Changing perceptions begins with building awareness and promoting respect for people with disabilities. While our major topics revolve around accessibility and inclusion achieving the goal of changing the way we perceive one another will be accomplished by sharing our stories, living our lives, and having a mutual respect for one another.
“Everybody, including people with disabilities, makes assumptions. Problems arise when we are not open to learning our assumption was wrong.” ~Libby Thaw, www.checkeredeye.com
My beautiful friend and dedicated advocate, Libby Thaw, has taken her awareness effort to yet another level with a tattoo. Demystifying and embracing our disabilities drives out feelings of shame and we emerge victoriously!
Image: A close-up photo of Libby waving to the camera with her right hand and wearing a black sleeveless top to display her newest tattoo. Her eye chart tattoo is on her left shoulder. The letters of the eye chart spell out S.T.A.R.G.A.R.D.T.S.E.Y.E.S.
The features I have because of albinism: my porcelain skin, my white hair, and the unique blue-grey of my eyes, these features are rare, they are beautiful, and they are MINE.
Recently I had the pleasure of featuring Nicole Schultz-Kass as a Woman on the Move in Beauty Is An Alabaster Princess. Nicole’s piece spoke to me because she is so eloquent and transparent in talking about the insecurities she had as a young woman. Once she fully embraced the very things that made her stand out she became confident through self acceptance and today she is one outstanding lady.
If you read my recent post, Dialing Down Stimulation Can Increase Contentment, you know that I’ve begun a serious purging process in almost all areas of my life. Kerry, a friend and fellow blogger of Postcards From Kerry, made a comment that has become my mantra—”Something goes in, something goes out.” I thought I had a pretty good handle on things until Tuesday.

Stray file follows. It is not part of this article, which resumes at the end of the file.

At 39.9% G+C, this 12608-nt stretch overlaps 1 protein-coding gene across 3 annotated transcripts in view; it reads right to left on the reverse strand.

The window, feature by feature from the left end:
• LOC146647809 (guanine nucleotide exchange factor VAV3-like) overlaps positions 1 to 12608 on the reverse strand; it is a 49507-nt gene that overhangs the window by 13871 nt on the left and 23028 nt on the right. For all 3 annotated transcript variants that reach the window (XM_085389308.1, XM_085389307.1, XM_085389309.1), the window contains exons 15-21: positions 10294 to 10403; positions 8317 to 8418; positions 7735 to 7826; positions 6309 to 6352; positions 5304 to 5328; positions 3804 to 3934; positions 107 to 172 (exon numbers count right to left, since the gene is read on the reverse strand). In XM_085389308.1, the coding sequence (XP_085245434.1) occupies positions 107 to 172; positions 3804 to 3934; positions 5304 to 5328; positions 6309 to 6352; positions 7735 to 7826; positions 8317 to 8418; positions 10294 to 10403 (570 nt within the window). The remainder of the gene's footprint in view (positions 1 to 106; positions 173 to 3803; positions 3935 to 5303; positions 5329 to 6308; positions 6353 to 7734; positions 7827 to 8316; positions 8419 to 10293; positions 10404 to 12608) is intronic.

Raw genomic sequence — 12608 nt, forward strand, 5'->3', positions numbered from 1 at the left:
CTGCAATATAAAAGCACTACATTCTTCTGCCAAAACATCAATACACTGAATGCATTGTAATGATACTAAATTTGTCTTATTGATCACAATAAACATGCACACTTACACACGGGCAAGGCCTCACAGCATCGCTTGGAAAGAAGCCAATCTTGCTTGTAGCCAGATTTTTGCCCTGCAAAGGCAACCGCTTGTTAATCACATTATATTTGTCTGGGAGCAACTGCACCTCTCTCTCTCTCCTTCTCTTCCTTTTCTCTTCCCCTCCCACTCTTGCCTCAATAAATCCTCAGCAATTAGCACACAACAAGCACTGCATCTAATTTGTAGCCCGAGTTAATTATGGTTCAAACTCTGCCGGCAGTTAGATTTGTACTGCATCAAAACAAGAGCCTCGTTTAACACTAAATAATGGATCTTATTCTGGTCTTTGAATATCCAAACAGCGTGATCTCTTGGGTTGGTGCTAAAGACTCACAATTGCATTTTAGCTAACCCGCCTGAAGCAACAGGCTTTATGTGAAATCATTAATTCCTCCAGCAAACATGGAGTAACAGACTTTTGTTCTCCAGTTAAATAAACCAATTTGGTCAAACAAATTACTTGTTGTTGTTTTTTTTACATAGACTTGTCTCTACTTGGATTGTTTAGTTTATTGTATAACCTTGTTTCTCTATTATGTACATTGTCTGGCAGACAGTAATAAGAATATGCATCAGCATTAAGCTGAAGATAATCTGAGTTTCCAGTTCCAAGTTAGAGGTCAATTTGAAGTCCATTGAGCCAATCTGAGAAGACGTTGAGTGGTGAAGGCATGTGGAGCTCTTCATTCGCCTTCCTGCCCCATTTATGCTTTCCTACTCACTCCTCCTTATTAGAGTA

I was in the zone sitting at my computer when all of the sudden I nearly jumped out of my chair at the unexpected sound of a very loud knock. Mollie starts barking wildly while my mind immediately gravitates to “it must be a serial killer” I mean who else would knock like this?
Fear makes me look at the live video feed to see who, or what is at the door. To my immense relief it’s a small package. Still a bit wary, because I haven’t ordered anything, I peek out the door then quickly grab the delivery.
Safely back inside, I open the FedEx package and pull out a gift from BlindNewWorld, a blind awareness social change campaign, sponsored by Perkins School for the Blind. Changing the way we look at blindness is the central message behind the campaign.
As delighted as I was to receive my new workout tank, I now had a dilemma. Getting my camis/tanks and tees down to one drawer was huge but my mantra dictates I must get rid of something. It really wasn’t very painful at all because I spied a tank that should have been included in my original throw away pile-YAY!